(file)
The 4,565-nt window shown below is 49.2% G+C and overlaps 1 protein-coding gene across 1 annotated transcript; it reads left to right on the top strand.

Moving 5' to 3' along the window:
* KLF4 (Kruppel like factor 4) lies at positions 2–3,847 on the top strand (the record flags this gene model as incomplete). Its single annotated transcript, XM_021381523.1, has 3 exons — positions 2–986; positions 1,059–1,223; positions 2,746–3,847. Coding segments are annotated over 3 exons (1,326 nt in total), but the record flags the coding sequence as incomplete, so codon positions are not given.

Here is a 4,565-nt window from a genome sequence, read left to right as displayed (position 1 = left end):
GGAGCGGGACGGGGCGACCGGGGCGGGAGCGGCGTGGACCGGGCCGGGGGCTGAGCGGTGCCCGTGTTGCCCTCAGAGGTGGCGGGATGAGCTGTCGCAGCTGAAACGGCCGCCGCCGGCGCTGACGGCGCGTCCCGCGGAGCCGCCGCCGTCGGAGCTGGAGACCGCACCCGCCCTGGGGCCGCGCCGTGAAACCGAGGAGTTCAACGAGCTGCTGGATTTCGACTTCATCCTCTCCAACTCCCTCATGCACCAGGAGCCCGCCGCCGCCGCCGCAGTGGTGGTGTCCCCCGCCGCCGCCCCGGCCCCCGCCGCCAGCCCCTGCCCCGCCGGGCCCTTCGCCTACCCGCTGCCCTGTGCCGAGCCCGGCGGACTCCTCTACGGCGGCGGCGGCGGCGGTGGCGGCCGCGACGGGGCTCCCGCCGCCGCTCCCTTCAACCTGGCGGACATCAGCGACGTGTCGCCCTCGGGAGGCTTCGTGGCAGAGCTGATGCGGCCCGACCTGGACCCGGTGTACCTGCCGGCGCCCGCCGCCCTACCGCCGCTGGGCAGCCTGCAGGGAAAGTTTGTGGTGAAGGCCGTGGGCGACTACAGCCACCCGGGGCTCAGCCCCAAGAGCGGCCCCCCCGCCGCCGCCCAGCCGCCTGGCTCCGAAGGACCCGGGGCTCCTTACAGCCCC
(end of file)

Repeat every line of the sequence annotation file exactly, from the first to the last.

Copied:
The 4,565-nt window shown below is 49.2% G+C and overlaps 1 protein-coding gene across 1 annotated transcript; it reads left to right on the top strand.

Moving 5' to 3' along the window:
* KLF4 (Kruppel like factor 4) lies at positions 2–3,847 on the top strand (the record flags this gene model as incomplete). Its single annotated transcript, XM_021381523.1, has 3 exons — positions 2–986; positions 1,059–1,223; positions 2,746–3,847. Coding segments are annotated over 3 exons (1,326 nt in total), but the record flags the coding sequence as incomplete, so codon positions are not given.

Here is a 4,565-nt window from a genome sequence, read left to right as displayed (position 1 = left end):
GGAGCGGGACGGGGCGACCGGGGCGGGAGCGGCGTGGACCGGGCCGGGGGCTGAGCGGTGCCCGTGTTGCCCTCAGAGGTGGCGGGATGAGCTGTCGCAGCTGAAACGGCCGCCGCCGGCGCTGACGGCGCGTCCCGCGGAGCCGCCGCCGTCGGAGCTGGAGACCGCACCCGCCCTGGGGCCGCGCCGTGAAACCGAGGAGTTCAACGAGCTGCTGGATTTCGACTTCATCCTCTCCAACTCCCTCATGCACCAGGAGCCCGCCGCCGCCGCCGCAGTGGTGGTGTCCCCCGCCGCCGCCCCGGCCCCCGCCGCCAGCCCCTGCCCCGCCGGGCCCTTCGCCTACCCGCTGCCCTGTGCCGAGCCCGGCGGACTCCTCTACGGCGGCGGCGGCGGCGGTGGCGGCCGCGACGGGGCTCCCGCCGCCGCTCCCTTCAACCTGGCGGACATCAGCGACGTGTCGCCCTCGGGAGGCTTCGTGGCAGAGCTGATGCGGCCCGACCTGGACCCGGTGTACCTGCCGGCGCCCGCCGCCCTACCGCCGCTGGGCAGCCTGCAGGGAAAGTTTGTGGTGAAGGCCGTGGGCGACTACAGCCACCCGGGGCTCAGCCCCAAGAGCGGCCCCCCCGCCGCCGCCCAGCCGCCTGGCTCCGAAGGACCCGGGGCTCCTTACAGCCCC